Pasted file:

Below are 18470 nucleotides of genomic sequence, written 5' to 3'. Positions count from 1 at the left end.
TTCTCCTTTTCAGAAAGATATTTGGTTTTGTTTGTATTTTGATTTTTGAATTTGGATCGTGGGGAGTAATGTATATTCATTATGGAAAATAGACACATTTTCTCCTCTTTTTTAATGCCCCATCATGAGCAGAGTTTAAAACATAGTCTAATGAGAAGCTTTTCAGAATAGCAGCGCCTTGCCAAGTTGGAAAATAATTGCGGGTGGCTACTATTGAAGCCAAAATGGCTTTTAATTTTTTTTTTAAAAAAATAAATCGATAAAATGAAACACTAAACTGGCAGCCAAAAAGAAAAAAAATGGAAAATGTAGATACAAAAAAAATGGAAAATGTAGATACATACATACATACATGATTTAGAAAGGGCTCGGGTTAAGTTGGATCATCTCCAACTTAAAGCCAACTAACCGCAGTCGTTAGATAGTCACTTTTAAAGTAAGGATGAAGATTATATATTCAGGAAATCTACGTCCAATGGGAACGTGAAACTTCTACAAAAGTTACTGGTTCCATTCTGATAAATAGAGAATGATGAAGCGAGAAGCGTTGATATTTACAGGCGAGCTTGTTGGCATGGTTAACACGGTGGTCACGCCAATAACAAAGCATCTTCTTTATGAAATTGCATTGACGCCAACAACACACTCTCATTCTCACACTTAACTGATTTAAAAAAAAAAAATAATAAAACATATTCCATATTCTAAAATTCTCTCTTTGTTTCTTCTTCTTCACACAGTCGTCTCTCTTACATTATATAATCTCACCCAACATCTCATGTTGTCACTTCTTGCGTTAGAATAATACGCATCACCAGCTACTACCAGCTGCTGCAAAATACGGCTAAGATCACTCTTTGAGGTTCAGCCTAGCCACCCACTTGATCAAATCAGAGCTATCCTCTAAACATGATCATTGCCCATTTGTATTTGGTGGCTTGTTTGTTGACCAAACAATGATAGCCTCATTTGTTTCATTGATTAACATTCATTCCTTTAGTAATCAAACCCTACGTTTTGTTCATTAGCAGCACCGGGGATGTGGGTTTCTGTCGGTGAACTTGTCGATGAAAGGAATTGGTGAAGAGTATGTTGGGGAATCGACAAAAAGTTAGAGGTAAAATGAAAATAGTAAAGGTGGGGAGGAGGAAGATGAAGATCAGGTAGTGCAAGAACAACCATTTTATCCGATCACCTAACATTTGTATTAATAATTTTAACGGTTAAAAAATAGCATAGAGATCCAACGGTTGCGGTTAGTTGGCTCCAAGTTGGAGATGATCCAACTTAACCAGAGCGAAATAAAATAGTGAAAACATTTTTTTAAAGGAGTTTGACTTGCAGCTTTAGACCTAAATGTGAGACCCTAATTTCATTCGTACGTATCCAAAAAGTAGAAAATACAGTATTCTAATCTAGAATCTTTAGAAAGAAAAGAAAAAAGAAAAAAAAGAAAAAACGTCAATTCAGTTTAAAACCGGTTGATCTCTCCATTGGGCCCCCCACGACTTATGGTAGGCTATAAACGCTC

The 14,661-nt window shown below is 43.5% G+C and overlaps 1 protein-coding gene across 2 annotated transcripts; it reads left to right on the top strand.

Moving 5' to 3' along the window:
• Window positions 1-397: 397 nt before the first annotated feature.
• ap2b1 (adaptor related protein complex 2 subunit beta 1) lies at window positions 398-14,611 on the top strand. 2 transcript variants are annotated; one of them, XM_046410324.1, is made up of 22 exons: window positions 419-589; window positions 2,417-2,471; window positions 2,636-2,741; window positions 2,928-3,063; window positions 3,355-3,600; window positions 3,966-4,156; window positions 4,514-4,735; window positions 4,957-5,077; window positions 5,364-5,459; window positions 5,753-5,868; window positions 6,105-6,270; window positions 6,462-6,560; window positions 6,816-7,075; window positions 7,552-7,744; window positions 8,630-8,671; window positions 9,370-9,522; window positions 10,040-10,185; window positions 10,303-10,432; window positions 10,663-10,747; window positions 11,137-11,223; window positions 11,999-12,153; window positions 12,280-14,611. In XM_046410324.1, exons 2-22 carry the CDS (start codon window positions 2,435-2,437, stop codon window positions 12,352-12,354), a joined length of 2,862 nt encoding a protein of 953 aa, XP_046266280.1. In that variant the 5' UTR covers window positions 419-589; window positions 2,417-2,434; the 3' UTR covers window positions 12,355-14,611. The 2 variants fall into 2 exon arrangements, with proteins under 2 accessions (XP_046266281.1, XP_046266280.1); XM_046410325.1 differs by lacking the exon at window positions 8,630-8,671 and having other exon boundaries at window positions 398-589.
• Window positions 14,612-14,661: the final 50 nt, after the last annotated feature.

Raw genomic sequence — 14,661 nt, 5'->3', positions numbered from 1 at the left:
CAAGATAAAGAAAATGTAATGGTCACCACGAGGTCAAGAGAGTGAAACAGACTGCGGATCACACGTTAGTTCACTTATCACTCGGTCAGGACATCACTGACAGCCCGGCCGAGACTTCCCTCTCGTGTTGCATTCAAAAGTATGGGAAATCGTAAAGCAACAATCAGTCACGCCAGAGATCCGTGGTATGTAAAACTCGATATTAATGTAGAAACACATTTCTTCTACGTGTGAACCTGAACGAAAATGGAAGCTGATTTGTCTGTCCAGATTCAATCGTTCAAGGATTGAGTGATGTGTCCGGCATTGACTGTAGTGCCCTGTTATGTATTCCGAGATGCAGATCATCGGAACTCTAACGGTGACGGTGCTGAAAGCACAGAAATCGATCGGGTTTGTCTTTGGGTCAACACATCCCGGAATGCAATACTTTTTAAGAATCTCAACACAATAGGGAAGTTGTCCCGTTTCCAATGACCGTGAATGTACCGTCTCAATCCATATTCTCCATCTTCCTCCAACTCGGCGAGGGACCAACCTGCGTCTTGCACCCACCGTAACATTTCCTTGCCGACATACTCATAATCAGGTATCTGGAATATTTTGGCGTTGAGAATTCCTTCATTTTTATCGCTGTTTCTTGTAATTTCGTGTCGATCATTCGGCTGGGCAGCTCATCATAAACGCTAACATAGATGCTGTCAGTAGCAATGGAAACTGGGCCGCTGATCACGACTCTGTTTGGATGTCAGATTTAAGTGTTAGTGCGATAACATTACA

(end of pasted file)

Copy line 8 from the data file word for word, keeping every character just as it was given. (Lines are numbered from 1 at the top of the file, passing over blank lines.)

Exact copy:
Raw genomic sequence — 14,661 nt, 5'->3', positions numbered from 1 at the left: